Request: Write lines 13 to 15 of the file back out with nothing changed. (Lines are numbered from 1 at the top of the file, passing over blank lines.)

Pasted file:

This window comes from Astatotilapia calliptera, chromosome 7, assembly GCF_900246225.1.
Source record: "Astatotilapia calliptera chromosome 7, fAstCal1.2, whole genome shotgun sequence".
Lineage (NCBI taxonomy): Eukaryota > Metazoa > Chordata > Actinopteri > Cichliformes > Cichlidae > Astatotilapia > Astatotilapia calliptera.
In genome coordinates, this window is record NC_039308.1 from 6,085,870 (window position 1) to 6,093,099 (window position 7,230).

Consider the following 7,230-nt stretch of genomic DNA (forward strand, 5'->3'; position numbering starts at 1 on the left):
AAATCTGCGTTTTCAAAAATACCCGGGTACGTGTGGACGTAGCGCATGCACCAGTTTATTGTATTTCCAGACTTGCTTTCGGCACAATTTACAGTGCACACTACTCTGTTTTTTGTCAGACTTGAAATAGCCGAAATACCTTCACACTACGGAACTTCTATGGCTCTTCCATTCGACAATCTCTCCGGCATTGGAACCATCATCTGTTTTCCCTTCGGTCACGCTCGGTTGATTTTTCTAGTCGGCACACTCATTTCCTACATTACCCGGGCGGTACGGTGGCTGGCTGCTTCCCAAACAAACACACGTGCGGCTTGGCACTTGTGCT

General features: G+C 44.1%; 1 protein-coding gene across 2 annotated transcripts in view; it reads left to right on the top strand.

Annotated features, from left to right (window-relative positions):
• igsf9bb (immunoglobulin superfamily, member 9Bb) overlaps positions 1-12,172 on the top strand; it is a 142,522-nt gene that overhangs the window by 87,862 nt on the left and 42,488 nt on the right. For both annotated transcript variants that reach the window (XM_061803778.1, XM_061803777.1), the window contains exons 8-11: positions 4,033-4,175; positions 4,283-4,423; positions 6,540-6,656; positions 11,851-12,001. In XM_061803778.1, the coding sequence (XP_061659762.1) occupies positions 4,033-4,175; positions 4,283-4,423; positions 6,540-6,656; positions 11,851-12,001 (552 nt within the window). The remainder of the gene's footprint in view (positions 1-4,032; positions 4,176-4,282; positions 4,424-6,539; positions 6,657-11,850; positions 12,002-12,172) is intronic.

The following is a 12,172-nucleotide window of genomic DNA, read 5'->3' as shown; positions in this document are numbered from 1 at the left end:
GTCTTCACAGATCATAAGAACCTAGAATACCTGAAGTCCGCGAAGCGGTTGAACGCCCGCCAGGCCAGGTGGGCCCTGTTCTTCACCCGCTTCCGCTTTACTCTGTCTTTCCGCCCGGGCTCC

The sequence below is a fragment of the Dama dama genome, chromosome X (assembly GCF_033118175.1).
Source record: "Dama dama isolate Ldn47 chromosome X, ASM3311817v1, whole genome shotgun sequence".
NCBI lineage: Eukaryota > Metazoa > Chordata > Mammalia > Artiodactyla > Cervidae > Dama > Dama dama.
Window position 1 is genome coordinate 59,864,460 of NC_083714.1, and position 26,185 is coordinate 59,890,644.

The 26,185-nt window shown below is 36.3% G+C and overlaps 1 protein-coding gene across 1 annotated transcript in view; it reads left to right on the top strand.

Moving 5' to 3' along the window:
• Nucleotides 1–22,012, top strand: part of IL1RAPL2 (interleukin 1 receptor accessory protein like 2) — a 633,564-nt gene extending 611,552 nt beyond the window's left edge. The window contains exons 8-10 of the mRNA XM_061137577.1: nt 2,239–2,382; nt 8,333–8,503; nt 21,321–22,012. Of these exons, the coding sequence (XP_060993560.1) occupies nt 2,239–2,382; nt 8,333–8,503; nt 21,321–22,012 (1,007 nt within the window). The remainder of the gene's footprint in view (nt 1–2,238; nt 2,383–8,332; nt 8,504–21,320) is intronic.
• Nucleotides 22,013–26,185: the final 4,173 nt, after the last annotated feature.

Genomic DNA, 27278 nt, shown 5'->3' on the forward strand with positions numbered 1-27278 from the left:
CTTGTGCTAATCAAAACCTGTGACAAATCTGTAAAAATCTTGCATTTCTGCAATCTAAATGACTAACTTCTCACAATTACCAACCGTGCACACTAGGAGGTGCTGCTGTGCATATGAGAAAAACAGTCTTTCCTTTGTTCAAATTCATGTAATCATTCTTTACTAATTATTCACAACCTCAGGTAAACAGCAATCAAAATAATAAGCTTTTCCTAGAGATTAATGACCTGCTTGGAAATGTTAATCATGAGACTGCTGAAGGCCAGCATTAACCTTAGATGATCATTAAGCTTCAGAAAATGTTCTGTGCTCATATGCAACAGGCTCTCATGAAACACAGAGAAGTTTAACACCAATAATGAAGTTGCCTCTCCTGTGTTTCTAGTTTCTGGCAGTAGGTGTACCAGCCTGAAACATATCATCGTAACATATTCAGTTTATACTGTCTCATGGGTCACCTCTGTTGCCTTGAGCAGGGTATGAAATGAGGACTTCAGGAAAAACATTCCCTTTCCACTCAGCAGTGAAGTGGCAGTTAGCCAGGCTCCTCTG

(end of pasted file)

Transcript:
Source record: "Dama dama isolate Ldn47 chromosome X, ASM3311817v1, whole genome shotgun sequence".
NCBI lineage: Eukaryota > Metazoa > Chordata > Mammalia > Artiodactyla > Cervidae > Dama > Dama dama.
Window position 1 is genome coordinate 59,864,460 of NC_083714.1, and position 26,185 is coordinate 59,890,644.